How the U.S. could influence China’s coal habits — with exports
Coal exports, a favorite topic here at Wonkblog, have become a hot environmental issue of late. Coal use is shrinking in the United States thanks (in part) to cheap natural gas. So coal companies are building terminals in the Pacific Northwest to ship their surplus coal to places like China.
Over at Grist, David Roberts has an excellent overview of this story. Large U.S. mining companies such as Arch Coal and Alpha Natural Resources have seen their share prices tumble of late. They’re resting their hopes on six new export terminals in Oregon and Washington, which, once built, will enable the Pacific Northwest to ship more than 150 million tons of coal to Asia. In essence, we’d be exporting our carbon pollution overseas. So, to prevent that, environmentalists are trying to bog these projects down. And they’re gaining momentum: Oregon Gov. John Kitzhaber (D), for one, has called for a full review of the terminals.
So here’s a question: Would blocking these export terminals have any impact on the staggering growth in coal use in places such as China? Actually, yes: There’s some evidence that it could matter a fair bit at the margins.
At first glance, it may look like the United States couldn’t possibly have much sway over China’s coal-hungry habits. China, after all, has plenty of its own coal, boasting the second-largest reserves in the world. In 2010, the country imported less than 5 percent of the coal it used from overseas. And the United States makes up a tiny sliver of this market — because of how Chinese ports and rail networks are set up, China still gets most of its imported coal from Indonesia and Australia:
Still, as a recent and fascinating report (pdf) from the Carnegie Endowment explains, Chinese coal imports are likely to grow enormously in the coming years. For one, Chinese coal use has been growing at a rate of nearly 6 percent each year. And China’s domestic production can’t keep pace, thanks to railroad and shipping bottlenecks from mining centers in Shanxi, Shaanxi and Inner Mongolia provinces.
What’s more, the Carnegie report notes, the Chinese government is becoming increasingly sensitive to the ecological damage wrought by domestic coal mining — as well as to the growing number of protests over unsafe mining conditions. According to official statistics, 6,027 Chinese miners died in 2004, though the real number is probably higher. There are real costs to ramping up production in China.
As a result, China will likely try to import a growing share of its coal in the coming years. Much of that will likely come from Indonesia and Australia, since China’s import infrastructure is geared toward those two regions. But many analysts expect the United States to play an increasingly crucial role in coming years. (To date, the U.S. has been supplying China with just small amounts of coking coal, which is used for iron and steel production and which is less readily available in China.)
And if American coal starts pouring into China, that will help keep prices down. If that happens, Chinese power plants and factories will burn even more coal and use the stuff less efficiently than they otherwise would. Grist’s David Roberts points to a recent paper (pdf) by Thomas M. Power, a former economics professor at the University of Montana, finding that Chinese coal habits are highly sensitive to prices:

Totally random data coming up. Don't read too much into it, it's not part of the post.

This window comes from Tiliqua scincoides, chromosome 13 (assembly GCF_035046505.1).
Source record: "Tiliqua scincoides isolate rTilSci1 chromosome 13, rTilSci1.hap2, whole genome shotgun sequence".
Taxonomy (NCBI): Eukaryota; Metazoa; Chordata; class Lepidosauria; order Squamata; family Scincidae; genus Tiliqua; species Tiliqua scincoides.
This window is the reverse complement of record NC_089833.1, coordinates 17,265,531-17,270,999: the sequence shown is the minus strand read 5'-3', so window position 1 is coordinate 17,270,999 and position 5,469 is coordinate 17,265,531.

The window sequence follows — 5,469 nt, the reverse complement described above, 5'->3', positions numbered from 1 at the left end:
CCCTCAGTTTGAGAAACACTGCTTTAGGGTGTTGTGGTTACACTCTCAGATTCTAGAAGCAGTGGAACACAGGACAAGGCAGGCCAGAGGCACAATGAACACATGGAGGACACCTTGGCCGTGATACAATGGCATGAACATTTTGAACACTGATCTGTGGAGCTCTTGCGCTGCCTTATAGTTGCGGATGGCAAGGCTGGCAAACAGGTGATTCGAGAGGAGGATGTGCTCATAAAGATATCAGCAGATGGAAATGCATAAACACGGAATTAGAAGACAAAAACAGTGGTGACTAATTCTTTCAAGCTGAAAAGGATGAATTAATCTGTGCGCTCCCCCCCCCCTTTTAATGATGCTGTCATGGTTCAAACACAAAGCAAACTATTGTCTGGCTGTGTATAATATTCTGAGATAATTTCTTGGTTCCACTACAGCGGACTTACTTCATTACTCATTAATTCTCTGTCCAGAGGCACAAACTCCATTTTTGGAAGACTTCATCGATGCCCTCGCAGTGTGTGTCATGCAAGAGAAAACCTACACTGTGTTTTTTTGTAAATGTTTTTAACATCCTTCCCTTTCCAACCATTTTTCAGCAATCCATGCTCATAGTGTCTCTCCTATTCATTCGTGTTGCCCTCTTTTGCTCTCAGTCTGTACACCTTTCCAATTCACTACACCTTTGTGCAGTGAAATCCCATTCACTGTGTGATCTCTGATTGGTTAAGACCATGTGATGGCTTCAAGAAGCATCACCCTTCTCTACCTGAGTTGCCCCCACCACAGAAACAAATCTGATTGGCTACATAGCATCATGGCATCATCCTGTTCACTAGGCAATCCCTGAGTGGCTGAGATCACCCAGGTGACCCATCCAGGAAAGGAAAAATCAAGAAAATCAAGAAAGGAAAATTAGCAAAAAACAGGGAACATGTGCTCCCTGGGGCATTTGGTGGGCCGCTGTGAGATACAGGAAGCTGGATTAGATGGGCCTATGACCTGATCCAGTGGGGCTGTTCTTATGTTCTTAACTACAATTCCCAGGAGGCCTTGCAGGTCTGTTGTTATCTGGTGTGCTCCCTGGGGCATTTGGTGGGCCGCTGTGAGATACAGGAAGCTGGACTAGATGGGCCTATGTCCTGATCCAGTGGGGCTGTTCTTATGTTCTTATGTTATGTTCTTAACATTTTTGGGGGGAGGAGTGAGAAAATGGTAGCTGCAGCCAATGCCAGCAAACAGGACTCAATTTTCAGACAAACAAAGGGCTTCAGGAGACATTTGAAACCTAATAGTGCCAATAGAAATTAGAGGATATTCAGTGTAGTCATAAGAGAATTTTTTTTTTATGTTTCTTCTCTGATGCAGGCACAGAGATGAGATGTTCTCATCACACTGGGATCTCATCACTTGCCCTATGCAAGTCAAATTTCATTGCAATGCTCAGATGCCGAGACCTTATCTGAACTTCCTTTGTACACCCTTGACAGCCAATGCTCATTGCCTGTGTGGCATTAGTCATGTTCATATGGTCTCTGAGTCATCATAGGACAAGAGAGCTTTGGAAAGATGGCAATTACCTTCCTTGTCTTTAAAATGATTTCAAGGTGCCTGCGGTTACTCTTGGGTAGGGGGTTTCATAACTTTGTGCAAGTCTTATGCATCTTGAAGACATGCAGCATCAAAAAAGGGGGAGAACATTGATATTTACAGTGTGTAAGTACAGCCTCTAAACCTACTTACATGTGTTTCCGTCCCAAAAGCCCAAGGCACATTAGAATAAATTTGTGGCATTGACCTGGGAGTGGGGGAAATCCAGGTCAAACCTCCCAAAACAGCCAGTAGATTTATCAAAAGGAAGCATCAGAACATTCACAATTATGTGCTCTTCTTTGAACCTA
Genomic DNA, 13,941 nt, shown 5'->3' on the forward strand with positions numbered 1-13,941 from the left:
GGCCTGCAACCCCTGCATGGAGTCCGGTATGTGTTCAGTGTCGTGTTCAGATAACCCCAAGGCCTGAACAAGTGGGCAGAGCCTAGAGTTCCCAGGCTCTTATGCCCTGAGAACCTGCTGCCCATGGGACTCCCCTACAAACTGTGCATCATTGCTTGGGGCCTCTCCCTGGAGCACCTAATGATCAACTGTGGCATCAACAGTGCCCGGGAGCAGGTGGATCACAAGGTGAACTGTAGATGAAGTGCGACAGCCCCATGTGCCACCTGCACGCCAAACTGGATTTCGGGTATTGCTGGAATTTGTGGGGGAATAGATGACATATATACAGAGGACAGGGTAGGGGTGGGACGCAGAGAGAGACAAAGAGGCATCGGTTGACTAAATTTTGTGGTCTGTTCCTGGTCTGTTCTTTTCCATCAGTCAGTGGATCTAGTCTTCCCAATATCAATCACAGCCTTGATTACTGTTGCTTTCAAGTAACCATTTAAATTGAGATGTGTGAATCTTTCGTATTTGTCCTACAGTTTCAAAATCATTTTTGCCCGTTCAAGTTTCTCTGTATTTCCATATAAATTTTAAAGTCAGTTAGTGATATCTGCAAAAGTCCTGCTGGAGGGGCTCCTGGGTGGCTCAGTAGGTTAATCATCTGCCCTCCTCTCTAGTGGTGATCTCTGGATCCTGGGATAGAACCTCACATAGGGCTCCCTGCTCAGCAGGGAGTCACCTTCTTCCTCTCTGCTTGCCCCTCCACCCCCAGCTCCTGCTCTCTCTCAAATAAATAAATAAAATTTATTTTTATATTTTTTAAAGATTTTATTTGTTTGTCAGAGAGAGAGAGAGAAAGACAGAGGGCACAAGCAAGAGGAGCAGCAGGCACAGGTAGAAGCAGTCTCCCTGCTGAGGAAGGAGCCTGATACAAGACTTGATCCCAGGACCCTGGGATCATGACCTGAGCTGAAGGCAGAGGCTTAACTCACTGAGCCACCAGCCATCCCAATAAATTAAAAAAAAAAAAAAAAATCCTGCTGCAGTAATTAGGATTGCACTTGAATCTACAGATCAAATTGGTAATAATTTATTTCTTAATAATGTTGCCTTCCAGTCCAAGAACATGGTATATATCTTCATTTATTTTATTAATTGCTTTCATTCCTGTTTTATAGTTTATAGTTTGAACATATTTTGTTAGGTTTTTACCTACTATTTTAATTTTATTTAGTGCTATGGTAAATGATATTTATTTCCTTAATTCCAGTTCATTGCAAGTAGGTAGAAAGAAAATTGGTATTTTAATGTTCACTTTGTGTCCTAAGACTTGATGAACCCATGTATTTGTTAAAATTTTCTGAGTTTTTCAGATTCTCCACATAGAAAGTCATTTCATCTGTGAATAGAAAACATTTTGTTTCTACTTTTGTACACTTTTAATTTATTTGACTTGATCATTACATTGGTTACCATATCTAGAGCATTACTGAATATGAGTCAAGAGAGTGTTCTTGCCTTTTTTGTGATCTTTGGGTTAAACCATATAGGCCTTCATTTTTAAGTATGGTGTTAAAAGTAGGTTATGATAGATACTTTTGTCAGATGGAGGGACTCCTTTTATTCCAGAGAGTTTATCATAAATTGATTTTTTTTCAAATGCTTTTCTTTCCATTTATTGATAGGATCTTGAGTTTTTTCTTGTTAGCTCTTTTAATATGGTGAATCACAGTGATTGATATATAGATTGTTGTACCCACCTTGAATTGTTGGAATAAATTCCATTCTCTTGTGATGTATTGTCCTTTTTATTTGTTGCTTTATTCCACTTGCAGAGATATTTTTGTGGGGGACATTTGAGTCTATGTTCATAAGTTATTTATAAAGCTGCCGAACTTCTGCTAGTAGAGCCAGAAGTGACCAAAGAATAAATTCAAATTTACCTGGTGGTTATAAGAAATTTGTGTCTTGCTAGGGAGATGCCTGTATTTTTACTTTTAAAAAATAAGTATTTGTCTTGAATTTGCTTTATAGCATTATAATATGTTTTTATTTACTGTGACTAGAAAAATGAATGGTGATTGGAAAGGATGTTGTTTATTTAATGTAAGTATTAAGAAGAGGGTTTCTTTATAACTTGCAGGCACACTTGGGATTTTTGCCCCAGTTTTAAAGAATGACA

Opening the Asian import market to dramatic increases in U.S. coal will drive down coal prices in that market. Several empirical studies of energy in China have demonstrated that coal consumption is highly sensitive to cost. One recent study found that a 10 percent reduction in coal cost would result in a 12 percent increase in coal consumption. Another found that over half of the gain in China’s “energy intensity” improvement during the 1990s was a response to prices. In other words, coal exports will mean cheaper coal in Asia, and cheaper coal means more coal will be burned than would otherwise be the case
To some extent, U.S. exports are already having an impact. Coal prices in Asia hit a 16-month low recently, thanks to an overflow of coal from the United States and Colombia. And the Pacific Northwest hasn’t even seriously ramped up its exports yet. (India is another possible market for U.S. producers: As the New York Times recently reported, Indian power companies have been trying to import coal from abroad rather than deal with India’s dysfunctional mining industry, but they’ve been deterred in the past by high prices.)
Now, the global coal markets are complex and it’s still not clear exactly how important U.S. coal will prove to be for countries like India or China. As Michael Levi of the Council on Foreign Relations points out, a lot depends on whether U.S. coal augments or displaces production from countries like Indonesia.
Still, at the margins, supply and demand matters. The point of Thomas Power’s paper is that a deluge of coal from the United States will, in the end, cause Asia to use more coal. Countries like China will have less incentive to develop alternative energy sources or become more efficient. And that, in turn, will mean more heat-trapping greenhouse gases in the atmosphere than there otherwise would be. To put this in perspective, 150 million tons of coal produces about as much carbon dioxide as 60 million cars.
That’s why many environmentalists are looking for ways to, as Roberts puts it, “Keep the damned coal in the ground.” Blocking U.S. export terminals in the Pacific Northwest is one such strategy. Of course, coal-mining firms like Arch and Alpha, now struggling to keep their stock prices aloft, aren’t likely to sit idly by while this happens.